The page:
The Inclusive Hiring Guide
Are You On Track?
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“For any key organizational initiative to work, a few things are required.
Clear expectations on the importance of the initiative to the business, a
current state benchmark, specific goals, an action plan including
objectives, key initiatives, metrics, progress reporting, and a clear
understanding of how organizational resources are mobilized to support the
initiative. If we measure what matters when we don’t measure our inclusive
hiring efforts, what are we saying about the importance of our DEIB
initiatives to the organization?”
- Rocki Howard.
As you optimize your hiring process for Inclusivity, good intentions won’t suffice. Applying the advice we shared will be helpful, but you’ll want to track your progress, too. Measuring how you fare regarding Inclusivity will allow you to uncover unconscious biases. Only then will you be able to make your organization and all co-workers accountable to deliver an equitable and inclusive hiring experience for all your candidates. Rocki Howard shared her thoughts on the importance of metrics
After this chapter, you’ll know how to:
- Measure Diversity goals
- Measure Inclusivity goals
- Ask the right questions to your candidates
2.1 Set Diversity and Inclusion Goals and Timelines
30% is the magic number. As proven by behavioral science researchers, members of underrepresented groups must make up at least 30% of the pool to disrupt bias. In fact, if a hiring pool has just one woman or minority candidate, there’s statistically a 0% chance that they’ll get hired.
Deep dive: Salary talent assessment
You may be familiar with The Mansfield Rule. The U.S.-based law firms that commit to it, need to consider at least 30% women, lawyers of color, LGBTQ+ lawyers, and lawyers with disabilities for leadership and governance roles, equity partner promotions, formal client pitch opportunities, and senior lateral positions.
Don’t forget to set achievable timelines. On average, filling a job can take up to 2 months, so we would recommend you set goals on a quarterly or seminal basis.
Inclusion advocate and TEDx speaker Janet Stovall explains this very
“Diversity is a numbers game. Inclusion is about impact. Companies can mandate Diversity, but they have to cultivate Inclusion. And if Inclusion is what you’re after, you’ve got to calculate some slightly different numbers. How about 30%? Because that’s the point that research shows at which the voices of minorities actually begin to be heard.” - Janet Stovall.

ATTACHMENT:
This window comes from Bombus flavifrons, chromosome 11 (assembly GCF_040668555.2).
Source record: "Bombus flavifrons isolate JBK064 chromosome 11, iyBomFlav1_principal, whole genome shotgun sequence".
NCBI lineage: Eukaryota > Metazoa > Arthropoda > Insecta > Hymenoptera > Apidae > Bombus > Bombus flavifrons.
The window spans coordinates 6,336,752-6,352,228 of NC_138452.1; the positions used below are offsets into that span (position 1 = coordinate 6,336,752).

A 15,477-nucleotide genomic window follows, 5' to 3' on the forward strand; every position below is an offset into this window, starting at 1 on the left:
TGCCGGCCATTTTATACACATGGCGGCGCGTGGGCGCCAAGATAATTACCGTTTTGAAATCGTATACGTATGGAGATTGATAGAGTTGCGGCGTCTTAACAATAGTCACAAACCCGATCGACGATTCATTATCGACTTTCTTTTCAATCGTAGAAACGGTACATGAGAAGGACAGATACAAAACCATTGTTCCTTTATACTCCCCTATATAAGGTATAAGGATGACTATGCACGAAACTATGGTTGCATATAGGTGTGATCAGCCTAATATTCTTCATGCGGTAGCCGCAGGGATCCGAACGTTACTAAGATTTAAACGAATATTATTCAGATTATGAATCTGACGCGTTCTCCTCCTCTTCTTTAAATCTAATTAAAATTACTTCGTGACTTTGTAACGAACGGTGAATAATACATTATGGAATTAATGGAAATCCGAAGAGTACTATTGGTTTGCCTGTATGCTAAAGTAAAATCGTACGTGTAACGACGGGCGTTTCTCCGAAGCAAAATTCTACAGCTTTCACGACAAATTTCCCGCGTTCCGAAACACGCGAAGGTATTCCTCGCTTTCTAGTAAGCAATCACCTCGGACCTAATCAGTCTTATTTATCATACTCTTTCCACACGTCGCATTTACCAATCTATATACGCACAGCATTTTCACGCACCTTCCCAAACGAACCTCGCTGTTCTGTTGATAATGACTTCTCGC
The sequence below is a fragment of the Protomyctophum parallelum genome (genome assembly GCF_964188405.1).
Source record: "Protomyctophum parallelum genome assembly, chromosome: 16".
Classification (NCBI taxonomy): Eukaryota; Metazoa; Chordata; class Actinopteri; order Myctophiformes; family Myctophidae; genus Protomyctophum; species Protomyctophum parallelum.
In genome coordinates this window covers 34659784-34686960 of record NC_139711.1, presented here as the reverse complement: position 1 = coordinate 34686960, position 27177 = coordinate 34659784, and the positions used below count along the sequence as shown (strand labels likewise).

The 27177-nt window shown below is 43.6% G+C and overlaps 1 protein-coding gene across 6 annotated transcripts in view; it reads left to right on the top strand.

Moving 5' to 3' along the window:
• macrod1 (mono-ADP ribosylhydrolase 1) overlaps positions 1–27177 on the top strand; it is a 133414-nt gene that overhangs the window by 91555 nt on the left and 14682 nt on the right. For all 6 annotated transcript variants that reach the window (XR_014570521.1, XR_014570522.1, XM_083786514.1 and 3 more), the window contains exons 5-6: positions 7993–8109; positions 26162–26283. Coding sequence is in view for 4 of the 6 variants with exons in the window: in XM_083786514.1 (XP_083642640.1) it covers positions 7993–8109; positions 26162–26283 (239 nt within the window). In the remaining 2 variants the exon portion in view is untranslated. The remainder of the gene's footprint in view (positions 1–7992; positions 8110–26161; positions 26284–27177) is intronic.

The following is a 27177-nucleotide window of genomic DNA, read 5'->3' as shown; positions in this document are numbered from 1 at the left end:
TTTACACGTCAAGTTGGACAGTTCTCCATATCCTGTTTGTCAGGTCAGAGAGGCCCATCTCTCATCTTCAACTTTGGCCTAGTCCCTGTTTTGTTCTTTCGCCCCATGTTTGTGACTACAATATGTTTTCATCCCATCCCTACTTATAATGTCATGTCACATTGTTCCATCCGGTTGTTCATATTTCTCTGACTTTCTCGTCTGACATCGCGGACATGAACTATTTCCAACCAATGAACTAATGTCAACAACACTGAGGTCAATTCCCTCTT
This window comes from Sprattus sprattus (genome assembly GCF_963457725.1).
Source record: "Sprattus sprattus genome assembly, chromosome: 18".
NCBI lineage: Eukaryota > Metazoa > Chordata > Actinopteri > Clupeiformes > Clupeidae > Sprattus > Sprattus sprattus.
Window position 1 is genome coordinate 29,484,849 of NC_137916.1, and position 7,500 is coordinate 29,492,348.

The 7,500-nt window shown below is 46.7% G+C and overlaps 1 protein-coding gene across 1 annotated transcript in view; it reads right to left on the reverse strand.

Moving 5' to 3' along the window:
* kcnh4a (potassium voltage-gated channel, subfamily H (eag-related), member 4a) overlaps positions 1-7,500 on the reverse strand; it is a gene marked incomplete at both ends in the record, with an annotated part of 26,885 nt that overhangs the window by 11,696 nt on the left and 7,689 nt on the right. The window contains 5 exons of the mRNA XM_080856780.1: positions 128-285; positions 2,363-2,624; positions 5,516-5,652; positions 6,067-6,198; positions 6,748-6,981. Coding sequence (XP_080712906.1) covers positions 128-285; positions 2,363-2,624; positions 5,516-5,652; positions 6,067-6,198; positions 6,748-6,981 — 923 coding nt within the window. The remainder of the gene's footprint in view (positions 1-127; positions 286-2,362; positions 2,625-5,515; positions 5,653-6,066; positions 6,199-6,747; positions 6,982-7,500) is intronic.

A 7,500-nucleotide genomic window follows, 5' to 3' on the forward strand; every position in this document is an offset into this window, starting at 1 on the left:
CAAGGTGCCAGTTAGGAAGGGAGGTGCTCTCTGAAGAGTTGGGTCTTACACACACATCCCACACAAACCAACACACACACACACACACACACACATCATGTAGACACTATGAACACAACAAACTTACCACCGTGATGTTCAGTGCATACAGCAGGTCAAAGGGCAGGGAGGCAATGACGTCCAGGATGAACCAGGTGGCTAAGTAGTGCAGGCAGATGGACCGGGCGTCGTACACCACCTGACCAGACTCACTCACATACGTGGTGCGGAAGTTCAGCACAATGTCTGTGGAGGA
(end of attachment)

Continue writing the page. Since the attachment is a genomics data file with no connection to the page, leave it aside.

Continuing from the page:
Here’s your metrics baseline - if you’d like to aim higher, by all means, go for it!
2.2 Track the Diversity of Your Candidate Pipeline
Your ATS is the MVP for tracking the Diversity of your candidate pipeline. Use it to track and measure your candidates’ demographic backgrounds. Many ATSs offer standardized EEOC questions, but we encourage you to reinterpret and customize them to be more inclusive. In fact, using the standard EEOC question on gender could have an unintended effect as no non-binary option is contemplated. With the 30% rule in mind, you can now set the goal to source, interview, select, and hire at least one third of your candidates from an underrepresented group. You may want to refine your Diversity hiring goals as you go along.
2.3 Track How Inclusive The Hiring Process Felt to Your Candidates
Setting goals and measuring progress for your Inclusivity may seem more challenging than for Diversity. It doesn’t have to be that way. A Candidate Experience solution like Starred will help you get your Inclusivity insights. It’s in our DNA to value the voices of every candidate and make them count. That’s why we view measuring Inclusivity as an integral part of Candidate Experience. Many of our customers seem to agree with us and have added our D&I module on top of Starred’s Candidate Experience solution. When tracking Inclusivity, there’s just one way to do it: you’ll need to ask your candidates about their experience through surveys. Include designated Inclusivity questions like if a candidate felt that they were treated respectfully or experienced a sense of belonging. This way, you can match the answers with the data you have from the different demographics of your candidates. We’ll dive deeper into this in the next paragraph.
The golden standard is for your workforce to mirror the distribution of gender, ethnic, veteran, and disability demographics present in your country’s population. Use the demographics insights collected by your ATS and compare them with the census data from the country you’re based in. Are you a U.S.-based company? Use Census data to benchmark your results.
t’s important to guarantee anonymity to your candidates. Why else would they feel safe enough to share feedback with you? In Starred’s D&I Insights Dashboard, a built-in feature prevents recruiters from seeing which candidate was the source for a comment or score. If you use a different Candidate Experience solution, make sure that you can safeguard your candidates’ anonymity.
Did you know?
50.8% of the U.S. population are women, yet they only represent 27.9 of the U.S. workforce.
2.3.1 Connect Your Demographic Data and Your Experience Data